Posts Tagged ‘ valuation ’

2012 Global Investment Themes and Predictions

January 3, 2012
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2012 Global Investment Themes and Predictions

In 2011, the stock market experienced some dramatic swings, heightened volatility, managed some months of tremendous strength and sickening weakness. After an exhausting ride, the S&P 500 index returned to precisely where it started. For those who appreciate extreme precision, the market was down on the year based on the second decimal point of the index. The S&P 500 started the year at 1,257.64 and officially closed at 1,257.60. That is about a third of a basis point down and the reason the final index return has been recorded as: (0.00%). Of course the actual return that investors received includes dividends, and on this measure the S&P 500 total return was 2.11%. After clarifying the details, the market essentially tread water for the year. We commence 2012 with much...

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Lack of Confidence – A Key Driver of Investment Returns in 2011 – An Opportunity and Risk for 2012

December 20, 2011
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Lack of Confidence – A Key Driver of Investment Returns in 2011 – An Opportunity and Risk for 2012

2011 has been a difficult year for most investors. Market sentiment oscillated throughout the year and generating returns has been exceedingly difficult to come by, let alone maintain. The world experienced at least three distinct crisis; Japanese nuclear disaster, Arab Spring, and Sovereign Debt contagion through Europe. All three of these events were enough to knock the market down for a spell but the global economy was resilient enough to keep growing. Growing global GDP created an environment where corporate earnings rose, achieving new highs on the year. S&P 500 earnings will come in at close to $97 in 2011, up from about $86.50 in 2010. Earnings will register double digit growth of around 12% while the S&P is down 4% ytd. It isn’t difficult to see that the...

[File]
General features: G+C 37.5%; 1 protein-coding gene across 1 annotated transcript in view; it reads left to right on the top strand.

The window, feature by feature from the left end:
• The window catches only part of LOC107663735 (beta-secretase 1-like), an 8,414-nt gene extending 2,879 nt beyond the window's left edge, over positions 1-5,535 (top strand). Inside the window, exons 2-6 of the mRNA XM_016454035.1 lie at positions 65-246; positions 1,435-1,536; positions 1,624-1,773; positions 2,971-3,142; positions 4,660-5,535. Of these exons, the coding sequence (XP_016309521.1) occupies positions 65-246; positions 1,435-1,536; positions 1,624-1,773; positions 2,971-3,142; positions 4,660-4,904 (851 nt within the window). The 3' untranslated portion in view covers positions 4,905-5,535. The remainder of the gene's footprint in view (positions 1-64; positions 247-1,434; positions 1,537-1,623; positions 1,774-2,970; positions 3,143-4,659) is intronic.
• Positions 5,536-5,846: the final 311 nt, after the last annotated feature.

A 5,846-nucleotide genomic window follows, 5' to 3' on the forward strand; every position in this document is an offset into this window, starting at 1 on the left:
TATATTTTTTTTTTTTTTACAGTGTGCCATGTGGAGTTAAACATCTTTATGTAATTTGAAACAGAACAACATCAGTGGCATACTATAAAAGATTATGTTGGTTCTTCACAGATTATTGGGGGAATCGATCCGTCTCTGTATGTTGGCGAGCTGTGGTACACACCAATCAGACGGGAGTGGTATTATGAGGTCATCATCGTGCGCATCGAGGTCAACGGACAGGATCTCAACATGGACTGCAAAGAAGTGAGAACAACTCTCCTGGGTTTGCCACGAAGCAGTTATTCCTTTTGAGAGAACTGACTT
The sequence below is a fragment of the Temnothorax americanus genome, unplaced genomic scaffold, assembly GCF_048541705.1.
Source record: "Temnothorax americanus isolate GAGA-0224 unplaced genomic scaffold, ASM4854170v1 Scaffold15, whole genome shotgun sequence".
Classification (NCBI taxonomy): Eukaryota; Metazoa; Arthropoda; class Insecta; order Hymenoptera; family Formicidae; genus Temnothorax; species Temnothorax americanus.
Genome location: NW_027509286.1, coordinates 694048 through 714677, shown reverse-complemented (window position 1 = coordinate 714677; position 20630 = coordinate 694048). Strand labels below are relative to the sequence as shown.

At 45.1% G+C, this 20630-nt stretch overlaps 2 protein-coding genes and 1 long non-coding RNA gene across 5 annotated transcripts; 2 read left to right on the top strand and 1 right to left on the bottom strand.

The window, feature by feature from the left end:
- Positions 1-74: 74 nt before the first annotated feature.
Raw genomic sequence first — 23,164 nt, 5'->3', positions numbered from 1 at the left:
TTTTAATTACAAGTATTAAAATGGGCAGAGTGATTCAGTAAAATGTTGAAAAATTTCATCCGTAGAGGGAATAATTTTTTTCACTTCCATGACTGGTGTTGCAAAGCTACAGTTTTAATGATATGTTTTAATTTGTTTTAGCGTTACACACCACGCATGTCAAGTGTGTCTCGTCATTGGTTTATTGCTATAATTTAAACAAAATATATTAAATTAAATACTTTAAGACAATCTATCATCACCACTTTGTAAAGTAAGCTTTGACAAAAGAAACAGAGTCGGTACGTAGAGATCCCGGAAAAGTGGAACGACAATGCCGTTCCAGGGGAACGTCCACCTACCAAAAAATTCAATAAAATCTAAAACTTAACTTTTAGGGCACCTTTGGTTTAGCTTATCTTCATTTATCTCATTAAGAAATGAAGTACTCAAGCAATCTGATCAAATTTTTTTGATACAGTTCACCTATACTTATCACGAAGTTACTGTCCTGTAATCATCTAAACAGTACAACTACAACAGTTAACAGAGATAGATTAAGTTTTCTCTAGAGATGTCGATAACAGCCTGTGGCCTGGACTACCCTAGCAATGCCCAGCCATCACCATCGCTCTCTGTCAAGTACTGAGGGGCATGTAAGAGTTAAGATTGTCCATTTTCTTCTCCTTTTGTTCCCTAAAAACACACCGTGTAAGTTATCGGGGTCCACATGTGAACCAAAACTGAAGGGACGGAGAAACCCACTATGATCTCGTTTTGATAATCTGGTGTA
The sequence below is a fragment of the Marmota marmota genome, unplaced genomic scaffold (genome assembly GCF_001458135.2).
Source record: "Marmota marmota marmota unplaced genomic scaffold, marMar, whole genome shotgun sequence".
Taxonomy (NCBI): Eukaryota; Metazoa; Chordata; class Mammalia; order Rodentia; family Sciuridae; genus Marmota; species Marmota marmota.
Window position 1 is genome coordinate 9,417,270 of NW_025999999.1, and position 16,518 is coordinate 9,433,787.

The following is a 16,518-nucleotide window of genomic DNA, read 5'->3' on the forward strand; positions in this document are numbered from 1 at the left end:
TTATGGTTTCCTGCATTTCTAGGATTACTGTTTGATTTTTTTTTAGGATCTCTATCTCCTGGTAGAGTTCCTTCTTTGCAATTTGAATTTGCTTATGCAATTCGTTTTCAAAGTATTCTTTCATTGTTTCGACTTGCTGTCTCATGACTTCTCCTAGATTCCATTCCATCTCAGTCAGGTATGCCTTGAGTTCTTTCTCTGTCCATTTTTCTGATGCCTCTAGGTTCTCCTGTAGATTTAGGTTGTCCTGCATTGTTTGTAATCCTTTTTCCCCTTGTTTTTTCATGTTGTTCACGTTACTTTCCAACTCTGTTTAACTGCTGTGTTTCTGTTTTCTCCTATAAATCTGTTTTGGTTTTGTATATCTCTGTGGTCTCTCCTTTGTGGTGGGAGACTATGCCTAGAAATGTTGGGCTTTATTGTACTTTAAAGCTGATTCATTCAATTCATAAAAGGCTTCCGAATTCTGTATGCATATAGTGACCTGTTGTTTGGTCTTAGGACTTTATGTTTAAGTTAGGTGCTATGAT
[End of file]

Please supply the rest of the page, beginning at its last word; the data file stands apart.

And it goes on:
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It’s Time to Buy in Hong Kong

August 31, 2011
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It’s Time to Buy in Hong Kong

After a brutal correction in both prices and valuations it is time to get long(er) China geared Hong Kong listed equities. I believe the timing is right because the single largest risk factor, inflationary pressure, is in the process of peaking, and is likely to abate moving forward. China growth persists at a 9% clip and I believe this growth rate is likely to slow gradually. Through a combination of currency appreciation, higher real interest rates, and credit constraints (the growth rate of credit) China will start the gradual process of focusing on domestic demand. Valuation is on the side of real investors as the H-Shares (HSCEI index) are at ex-crisis lows and sub 10x forward earnings. This is a 30%-40% valuation discount to what is “average” over the...

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